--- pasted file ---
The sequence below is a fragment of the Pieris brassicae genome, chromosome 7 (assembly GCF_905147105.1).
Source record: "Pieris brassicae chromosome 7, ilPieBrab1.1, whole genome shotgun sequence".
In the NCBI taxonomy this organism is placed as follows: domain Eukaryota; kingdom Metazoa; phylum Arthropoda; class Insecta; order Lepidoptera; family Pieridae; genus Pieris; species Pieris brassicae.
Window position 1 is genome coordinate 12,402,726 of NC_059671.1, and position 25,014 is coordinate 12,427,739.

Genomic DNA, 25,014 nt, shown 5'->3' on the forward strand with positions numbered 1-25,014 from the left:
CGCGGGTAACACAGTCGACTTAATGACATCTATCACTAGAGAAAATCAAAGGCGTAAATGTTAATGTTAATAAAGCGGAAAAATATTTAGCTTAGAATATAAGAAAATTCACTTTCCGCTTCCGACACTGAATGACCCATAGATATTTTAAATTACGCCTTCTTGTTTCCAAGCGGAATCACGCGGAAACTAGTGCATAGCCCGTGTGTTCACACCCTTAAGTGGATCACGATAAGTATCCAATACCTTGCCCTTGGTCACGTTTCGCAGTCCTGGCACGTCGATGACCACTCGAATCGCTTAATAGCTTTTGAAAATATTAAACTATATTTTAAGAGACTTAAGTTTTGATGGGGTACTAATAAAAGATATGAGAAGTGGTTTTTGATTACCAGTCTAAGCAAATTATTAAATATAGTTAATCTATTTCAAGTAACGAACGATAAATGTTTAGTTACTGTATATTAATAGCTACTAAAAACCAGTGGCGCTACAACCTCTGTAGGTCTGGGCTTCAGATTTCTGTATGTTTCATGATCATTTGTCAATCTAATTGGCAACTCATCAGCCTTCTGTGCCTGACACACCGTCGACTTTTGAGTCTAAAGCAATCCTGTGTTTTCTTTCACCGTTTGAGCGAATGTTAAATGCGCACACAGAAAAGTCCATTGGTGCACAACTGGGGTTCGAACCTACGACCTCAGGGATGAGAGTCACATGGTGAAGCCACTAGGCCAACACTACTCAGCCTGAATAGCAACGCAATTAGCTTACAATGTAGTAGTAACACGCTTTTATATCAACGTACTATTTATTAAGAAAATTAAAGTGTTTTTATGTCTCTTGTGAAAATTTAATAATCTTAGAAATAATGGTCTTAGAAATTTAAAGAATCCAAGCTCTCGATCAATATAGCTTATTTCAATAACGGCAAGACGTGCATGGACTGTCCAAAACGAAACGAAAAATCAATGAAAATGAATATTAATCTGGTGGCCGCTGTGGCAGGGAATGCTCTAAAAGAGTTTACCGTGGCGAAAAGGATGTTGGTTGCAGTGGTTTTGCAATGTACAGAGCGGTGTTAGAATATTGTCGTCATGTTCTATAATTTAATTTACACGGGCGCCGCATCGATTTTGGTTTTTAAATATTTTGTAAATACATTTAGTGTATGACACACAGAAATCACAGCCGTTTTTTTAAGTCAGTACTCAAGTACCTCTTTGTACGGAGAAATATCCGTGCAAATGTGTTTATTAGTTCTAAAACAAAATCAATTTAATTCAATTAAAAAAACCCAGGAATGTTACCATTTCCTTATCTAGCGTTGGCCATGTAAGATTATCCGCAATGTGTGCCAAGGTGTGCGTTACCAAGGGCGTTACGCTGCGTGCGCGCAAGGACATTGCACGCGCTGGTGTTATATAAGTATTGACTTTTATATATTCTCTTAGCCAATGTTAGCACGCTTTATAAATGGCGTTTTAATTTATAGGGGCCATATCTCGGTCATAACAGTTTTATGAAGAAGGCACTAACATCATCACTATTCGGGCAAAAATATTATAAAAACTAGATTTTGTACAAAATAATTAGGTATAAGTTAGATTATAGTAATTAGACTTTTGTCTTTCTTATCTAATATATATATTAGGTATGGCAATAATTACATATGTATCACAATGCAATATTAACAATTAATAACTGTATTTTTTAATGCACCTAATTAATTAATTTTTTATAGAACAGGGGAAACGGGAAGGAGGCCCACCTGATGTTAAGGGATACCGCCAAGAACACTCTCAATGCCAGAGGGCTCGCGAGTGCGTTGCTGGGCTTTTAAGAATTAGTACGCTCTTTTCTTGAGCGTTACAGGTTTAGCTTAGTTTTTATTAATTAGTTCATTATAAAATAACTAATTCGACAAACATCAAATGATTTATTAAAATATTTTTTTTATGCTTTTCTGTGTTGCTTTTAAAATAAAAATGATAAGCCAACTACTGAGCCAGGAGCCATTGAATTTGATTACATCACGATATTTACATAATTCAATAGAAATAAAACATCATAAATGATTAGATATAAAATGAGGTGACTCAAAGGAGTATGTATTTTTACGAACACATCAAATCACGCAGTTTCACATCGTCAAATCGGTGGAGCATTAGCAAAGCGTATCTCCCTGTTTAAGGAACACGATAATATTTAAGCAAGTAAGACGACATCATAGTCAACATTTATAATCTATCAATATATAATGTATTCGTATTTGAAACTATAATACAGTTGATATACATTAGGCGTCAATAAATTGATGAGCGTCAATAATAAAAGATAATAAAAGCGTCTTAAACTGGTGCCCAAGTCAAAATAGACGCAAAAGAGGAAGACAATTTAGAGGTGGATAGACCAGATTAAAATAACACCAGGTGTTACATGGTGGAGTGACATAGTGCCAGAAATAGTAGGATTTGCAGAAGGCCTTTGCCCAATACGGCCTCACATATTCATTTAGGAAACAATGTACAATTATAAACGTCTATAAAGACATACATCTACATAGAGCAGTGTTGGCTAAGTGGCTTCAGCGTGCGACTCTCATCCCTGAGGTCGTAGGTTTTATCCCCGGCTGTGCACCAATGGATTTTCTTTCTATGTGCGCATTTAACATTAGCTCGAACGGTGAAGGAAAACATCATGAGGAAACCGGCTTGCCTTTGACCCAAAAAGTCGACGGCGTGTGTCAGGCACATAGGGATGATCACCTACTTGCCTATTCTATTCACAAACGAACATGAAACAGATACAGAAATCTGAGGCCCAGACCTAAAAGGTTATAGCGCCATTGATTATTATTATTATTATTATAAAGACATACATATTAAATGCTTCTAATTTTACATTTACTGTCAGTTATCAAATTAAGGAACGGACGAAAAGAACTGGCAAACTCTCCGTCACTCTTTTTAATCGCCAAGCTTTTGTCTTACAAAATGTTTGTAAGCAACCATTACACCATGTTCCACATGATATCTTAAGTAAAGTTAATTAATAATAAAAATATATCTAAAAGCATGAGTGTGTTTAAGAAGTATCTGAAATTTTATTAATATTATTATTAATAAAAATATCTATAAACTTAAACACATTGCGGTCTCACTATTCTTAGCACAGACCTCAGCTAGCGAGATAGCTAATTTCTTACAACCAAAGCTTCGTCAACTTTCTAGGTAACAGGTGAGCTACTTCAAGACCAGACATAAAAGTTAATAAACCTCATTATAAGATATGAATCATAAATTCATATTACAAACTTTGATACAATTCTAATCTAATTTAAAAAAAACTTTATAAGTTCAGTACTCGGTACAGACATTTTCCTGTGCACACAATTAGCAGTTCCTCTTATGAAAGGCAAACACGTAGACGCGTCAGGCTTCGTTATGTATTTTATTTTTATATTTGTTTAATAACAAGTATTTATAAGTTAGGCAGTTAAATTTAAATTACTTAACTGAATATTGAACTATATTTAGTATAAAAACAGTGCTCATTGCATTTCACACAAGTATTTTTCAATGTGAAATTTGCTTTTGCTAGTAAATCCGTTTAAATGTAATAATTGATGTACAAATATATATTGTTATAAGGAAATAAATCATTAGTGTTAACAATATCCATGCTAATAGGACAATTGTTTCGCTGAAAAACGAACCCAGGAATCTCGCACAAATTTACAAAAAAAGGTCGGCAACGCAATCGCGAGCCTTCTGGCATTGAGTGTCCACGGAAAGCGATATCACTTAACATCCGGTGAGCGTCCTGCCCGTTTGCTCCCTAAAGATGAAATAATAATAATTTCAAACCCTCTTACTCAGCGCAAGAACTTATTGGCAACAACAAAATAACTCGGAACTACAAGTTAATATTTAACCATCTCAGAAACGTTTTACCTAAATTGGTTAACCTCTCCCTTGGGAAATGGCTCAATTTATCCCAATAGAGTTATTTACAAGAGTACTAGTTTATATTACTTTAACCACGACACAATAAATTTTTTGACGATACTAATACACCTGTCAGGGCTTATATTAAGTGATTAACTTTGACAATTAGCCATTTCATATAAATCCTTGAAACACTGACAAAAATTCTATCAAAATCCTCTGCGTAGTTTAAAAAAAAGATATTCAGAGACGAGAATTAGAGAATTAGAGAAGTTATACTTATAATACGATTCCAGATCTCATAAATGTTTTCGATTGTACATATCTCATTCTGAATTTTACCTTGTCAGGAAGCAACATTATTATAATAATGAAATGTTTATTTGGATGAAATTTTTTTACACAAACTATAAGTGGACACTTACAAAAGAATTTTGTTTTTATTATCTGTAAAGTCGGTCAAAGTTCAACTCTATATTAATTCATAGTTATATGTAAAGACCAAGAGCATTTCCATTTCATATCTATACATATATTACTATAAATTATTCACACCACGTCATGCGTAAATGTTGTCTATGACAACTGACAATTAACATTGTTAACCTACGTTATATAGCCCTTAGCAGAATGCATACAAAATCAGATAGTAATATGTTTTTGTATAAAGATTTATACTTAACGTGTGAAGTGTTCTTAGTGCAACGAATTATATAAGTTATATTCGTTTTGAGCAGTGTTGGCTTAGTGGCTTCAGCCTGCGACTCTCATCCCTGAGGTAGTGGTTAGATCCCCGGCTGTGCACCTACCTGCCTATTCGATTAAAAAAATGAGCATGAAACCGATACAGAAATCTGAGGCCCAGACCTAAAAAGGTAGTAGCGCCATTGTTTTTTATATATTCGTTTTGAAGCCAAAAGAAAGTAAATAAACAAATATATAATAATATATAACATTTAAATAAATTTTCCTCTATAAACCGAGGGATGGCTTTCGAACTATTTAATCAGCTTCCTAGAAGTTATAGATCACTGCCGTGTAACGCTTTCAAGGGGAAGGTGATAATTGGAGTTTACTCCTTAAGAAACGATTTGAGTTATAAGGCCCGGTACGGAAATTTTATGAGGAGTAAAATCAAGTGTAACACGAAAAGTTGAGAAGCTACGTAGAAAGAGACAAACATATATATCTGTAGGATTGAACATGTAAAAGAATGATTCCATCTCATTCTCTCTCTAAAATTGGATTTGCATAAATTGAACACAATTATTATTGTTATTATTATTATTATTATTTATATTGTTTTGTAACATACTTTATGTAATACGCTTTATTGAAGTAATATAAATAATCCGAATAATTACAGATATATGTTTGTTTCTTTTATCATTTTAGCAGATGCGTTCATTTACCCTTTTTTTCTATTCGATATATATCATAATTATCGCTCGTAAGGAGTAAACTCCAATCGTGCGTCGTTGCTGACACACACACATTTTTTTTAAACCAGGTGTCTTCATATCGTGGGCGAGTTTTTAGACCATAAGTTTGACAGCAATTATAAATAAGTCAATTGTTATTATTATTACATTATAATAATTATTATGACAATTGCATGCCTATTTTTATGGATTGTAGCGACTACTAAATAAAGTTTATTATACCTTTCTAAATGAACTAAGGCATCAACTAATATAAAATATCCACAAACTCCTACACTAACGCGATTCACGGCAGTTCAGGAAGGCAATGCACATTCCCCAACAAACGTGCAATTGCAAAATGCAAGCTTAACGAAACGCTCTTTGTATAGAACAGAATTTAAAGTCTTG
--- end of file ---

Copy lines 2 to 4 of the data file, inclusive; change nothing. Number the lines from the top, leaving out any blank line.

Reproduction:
Source record: "Pieris brassicae chromosome 7, ilPieBrab1.1, whole genome shotgun sequence".
In the NCBI taxonomy this organism is placed as follows: domain Eukaryota; kingdom Metazoa; phylum Arthropoda; class Insecta; order Lepidoptera; family Pieridae; genus Pieris; species Pieris brassicae.
Window position 1 is genome coordinate 12,402,726 of NC_059671.1, and position 25,014 is coordinate 12,427,739.